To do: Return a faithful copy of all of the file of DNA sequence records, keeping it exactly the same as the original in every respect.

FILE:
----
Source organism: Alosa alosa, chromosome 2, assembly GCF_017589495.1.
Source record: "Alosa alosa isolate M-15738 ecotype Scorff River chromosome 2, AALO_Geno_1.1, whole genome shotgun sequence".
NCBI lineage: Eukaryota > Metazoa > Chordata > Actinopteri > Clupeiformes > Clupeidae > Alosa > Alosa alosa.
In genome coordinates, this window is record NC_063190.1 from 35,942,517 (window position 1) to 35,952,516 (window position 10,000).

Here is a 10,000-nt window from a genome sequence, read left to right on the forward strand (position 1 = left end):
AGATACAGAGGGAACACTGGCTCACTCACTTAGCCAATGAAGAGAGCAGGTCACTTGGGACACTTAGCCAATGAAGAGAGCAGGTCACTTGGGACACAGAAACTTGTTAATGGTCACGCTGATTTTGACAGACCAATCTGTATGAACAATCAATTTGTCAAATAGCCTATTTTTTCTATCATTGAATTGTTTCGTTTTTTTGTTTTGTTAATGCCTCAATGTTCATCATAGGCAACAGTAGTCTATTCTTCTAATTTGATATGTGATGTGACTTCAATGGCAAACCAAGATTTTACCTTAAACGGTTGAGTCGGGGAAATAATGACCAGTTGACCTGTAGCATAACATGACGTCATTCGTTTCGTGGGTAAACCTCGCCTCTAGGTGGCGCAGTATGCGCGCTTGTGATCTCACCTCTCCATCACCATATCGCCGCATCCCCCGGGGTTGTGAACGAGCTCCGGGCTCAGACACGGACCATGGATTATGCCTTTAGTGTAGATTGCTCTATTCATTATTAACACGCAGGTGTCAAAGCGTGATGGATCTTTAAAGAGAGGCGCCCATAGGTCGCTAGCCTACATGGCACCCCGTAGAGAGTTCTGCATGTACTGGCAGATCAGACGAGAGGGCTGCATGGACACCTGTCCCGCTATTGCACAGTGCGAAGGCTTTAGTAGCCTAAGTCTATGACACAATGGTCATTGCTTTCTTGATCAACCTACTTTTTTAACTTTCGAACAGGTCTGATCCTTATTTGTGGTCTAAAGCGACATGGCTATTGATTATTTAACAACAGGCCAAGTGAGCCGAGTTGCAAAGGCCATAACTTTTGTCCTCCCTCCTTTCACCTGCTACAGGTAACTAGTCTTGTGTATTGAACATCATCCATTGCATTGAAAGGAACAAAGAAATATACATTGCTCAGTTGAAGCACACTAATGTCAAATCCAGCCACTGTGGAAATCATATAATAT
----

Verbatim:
Source organism: Alosa alosa, chromosome 2, assembly GCF_017589495.1.
Source record: "Alosa alosa isolate M-15738 ecotype Scorff River chromosome 2, AALO_Geno_1.1, whole genome shotgun sequence".
NCBI lineage: Eukaryota > Metazoa > Chordata > Actinopteri > Clupeiformes > Clupeidae > Alosa > Alosa alosa.
In genome coordinates, this window is record NC_063190.1 from 35,942,517 (window position 1) to 35,952,516 (window position 10,000).

Here is a 10,000-nt window from a genome sequence, read left to right on the forward strand (position 1 = left end):
AGATACAGAGGGAACACTGGCTCACTCACTTAGCCAATGAAGAGAGCAGGTCACTTGGGACACTTAGCCAATGAAGAGAGCAGGTCACTTGGGACACAGAAACTTGTTAATGGTCACGCTGATTTTGACAGACCAATCTGTATGAACAATCAATTTGTCAAATAGCCTATTTTTTCTATCATTGAATTGTTTCGTTTTTTTGTTTTGTTAATGCCTCAATGTTCATCATAGGCAACAGTAGTCTATTCTTCTAATTTGATATGTGATGTGACTTCAATGGCAAACCAAGATTTTACCTTAAACGGTTGAGTCGGGGAAATAATGACCAGTTGACCTGTAGCATAACATGACGTCATTCGTTTCGTGGGTAAACCTCGCCTCTAGGTGGCGCAGTATGCGCGCTTGTGATCTCACCTCTCCATCACCATATCGCCGCATCCCCCGGGGTTGTGAACGAGCTCCGGGCTCAGACACGGACCATGGATTATGCCTTTAGTGTAGATTGCTCTATTCATTATTAACACGCAGGTGTCAAAGCGTGATGGATCTTTAAAGAGAGGCGCCCATAGGTCGCTAGCCTACATGGCACCCCGTAGAGAGTTCTGCATGTACTGGCAGATCAGACGAGAGGGCTGCATGGACACCTGTCCCGCTATTGCACAGTGCGAAGGCTTTAGTAGCCTAAGTCTATGACACAATGGTCATTGCTTTCTTGATCAACCTACTTTTTTAACTTTCGAACAGGTCTGATCCTTATTTGTGGTCTAAAGCGACATGGCTATTGATTATTTAACAACAGGCCAAGTGAGCCGAGTTGCAAAGGCCATAACTTTTGTCCTCCCTCCTTTCACCTGCTACAGGTAACTAGTCTTGTGTATTGAACATCATCCATTGCATTGAAAGGAACAAAGAAATATACATTGCTCAGTTGAAGCACACTAATGTCAAATCCAGCCACTGTGGAAATCATATAATAT